Thank You, Sylvia Plath

The poems, quotes, letters, photos of a beautiful blonde woman with a wide smile were all over my news feed yesterday. A mother, a wife, a talented poet – ‘she had it all’ as they like to say in the west, but somehow it wasn’t enough.  And now on October, 27th we celebrate the unfortunately too short but important life of a woman who was equally impressive as an author and as an individual – Sylvia Plath.

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Sylvia Plath on the beach, summer 1953 (photo from the Gordon Ames Lameyer Papers)

Ever since opening the Bell Jar for the first time, I remember how I couldn’t believe it’s real. I read it while staying at my grandma’s house during the endless, annoying summer 12 or 13 years ago. I didn’t know what to do with myself until I found some books randomly stacked up in the ugly living room cupboard. Some of them were cookbooks, foreign fairy tale editions, cheap crime novels, and two other books who, at the time sounded a bit familiar but I had no idea they will leave such an impression on me. Both controversial in their own way, one on the each end of a spectrum – Vladimir Nabokov’s Lolita and Sylvia Plath’s The Bell Jar.

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Up to this day I have no idea who brought the particular book to that house and how it ended up in that cupboard. Back at home we always had big piles of books everywhere, I didn’t have to go to the library for a long time because we had all the important titles on our shelves. But The Bell Jar never belonged in that collection, it’s not well-known in my country, it’s not even mentioned in school literature classes. Today I am finally aware why that is the case and why her work was marginalized. The thing is, it took me a while to realize that women and men can’t suffer the same way when it comes to public perception of mental problems, or just problems in general. Men’s demons and self – destructive behaviour augment their artistic substance while women should suffer in silence and hide, or even worse, they are expected to at least pretend to be happy most of the time.

Unfortunately, the part that made Plath (in)famous was her depression and the way she ended her life a short while after her only novel was published. I’m ashamed to admit that was what made me like her even more after I learned those information from the author’s biography at the back of the book. That is, I suppose, a normal  reaction for an overly sensitive teen who is looking for idols in all forms, contemplating life and, naturally, idealizing ‘tortured artist’ syndrome. On the surface it seemed like Sylvia fits right into that imaginary mold I’ve created. As soon as I started reading I could sometimes imagine myself in her shoes, I was still too young to  understand the struggles around college life, almost being  an adult, sexual relationships, finding a purpose, etc., but the general tone tinctured with insecurity felt surprisingly close. Many years later I still remember some of the lines from the novel and think how they seem relevant to me.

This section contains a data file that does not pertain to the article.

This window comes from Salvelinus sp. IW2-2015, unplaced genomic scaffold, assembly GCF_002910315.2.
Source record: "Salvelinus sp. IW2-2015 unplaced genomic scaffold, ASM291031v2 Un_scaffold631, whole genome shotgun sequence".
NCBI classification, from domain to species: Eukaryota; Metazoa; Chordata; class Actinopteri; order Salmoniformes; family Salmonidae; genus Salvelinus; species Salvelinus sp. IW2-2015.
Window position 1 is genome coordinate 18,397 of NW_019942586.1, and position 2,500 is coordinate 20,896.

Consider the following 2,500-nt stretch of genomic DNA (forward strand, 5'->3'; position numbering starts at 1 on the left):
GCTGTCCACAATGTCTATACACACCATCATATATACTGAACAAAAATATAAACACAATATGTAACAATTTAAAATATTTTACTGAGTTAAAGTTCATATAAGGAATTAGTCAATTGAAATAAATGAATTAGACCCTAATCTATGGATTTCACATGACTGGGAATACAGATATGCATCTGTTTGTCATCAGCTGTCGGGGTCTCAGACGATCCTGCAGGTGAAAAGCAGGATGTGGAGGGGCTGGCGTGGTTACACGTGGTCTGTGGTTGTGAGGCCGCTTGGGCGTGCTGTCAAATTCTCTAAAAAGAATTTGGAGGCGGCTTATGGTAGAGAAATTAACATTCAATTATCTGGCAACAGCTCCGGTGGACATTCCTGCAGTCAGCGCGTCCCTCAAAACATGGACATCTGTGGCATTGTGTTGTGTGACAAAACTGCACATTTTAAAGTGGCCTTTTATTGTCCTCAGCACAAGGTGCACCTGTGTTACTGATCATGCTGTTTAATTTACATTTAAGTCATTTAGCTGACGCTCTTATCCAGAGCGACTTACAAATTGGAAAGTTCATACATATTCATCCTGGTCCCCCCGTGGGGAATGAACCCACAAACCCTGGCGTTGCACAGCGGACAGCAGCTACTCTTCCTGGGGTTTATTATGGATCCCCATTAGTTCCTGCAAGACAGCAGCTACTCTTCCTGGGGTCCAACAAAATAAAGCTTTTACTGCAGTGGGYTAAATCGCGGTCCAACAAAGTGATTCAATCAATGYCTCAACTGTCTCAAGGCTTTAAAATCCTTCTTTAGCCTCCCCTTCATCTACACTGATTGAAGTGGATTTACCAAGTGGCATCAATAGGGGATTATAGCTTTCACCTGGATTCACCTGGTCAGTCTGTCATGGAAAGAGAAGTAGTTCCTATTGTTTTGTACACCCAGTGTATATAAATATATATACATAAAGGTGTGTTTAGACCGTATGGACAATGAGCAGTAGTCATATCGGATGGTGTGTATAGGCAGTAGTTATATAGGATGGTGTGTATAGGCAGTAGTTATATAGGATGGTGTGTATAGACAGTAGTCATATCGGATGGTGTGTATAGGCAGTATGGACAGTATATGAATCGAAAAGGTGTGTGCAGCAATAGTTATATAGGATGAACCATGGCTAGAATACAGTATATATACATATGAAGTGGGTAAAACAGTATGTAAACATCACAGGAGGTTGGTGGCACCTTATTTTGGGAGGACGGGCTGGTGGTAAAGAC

In her semi autobiographical novel, Plath speaks through the main character  Esther Greenwood and refers to her time at college where she showed great talent and gained success. Just like in real life, after some disappointment, she started to have mental issues that grew bigger and made her feel like an outcast in comparison to people her age, although she tried to understand their interests, goals and behavior. Nothing is left for her but frustration and confusion. As a reader I felt the most frustrated at the parts when Esther is given shock treatments to help her deal with depression and insomnia.

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The novel also deals with  a topic that is, although common, pretty much under the radar – a  typical problem for  exceptionally good students is the question about the future. Of course, everyone has anxieties about what happens next, but what are those students supposed to do after they leave school? Leaving an environment where they were considered smart and capable to start from the beginning where they are considered to be nobodies. They may continue to educate themselves in some form or another, but are expected to get a job, start a family, long story short – they get thrown into the adult world and simply have to fulfill their role in society. There’s no time for complaining. Esther can’t imagine herself enjoying the, at the time, typical female role of a wife and a mother who doesn’t pursue a career, and that is making her feel lost and trapped.

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Sylvia Plath tried to commit suicide many times, the first time it was documented in 1953 after taking sleeping pills but was found alive in her mother’s cellar after three days. The final attempt which turned out tu be successful  happened after a depressive episode in 1963 when she was found with her head in the oven with the gas turned on. She was only 30 years old.

Who knows what she could’ve wrote next? Not long before her death she had just finished The Bell Jar and had a creative period that left us with  numerous poems and short stories  who represent a testament to her genius, tumultuous mind. Breaking the taboos, being candid about personal struggles  and the recognition of female rights are finally getting the necessary attention which is making Plath’s work contemporary and more and more important and influential. Little girls wanting to be poets or writers have someone to look up to. Thank you for being an inspiration to us while we’re getting involved with art or going through our personal struggles.

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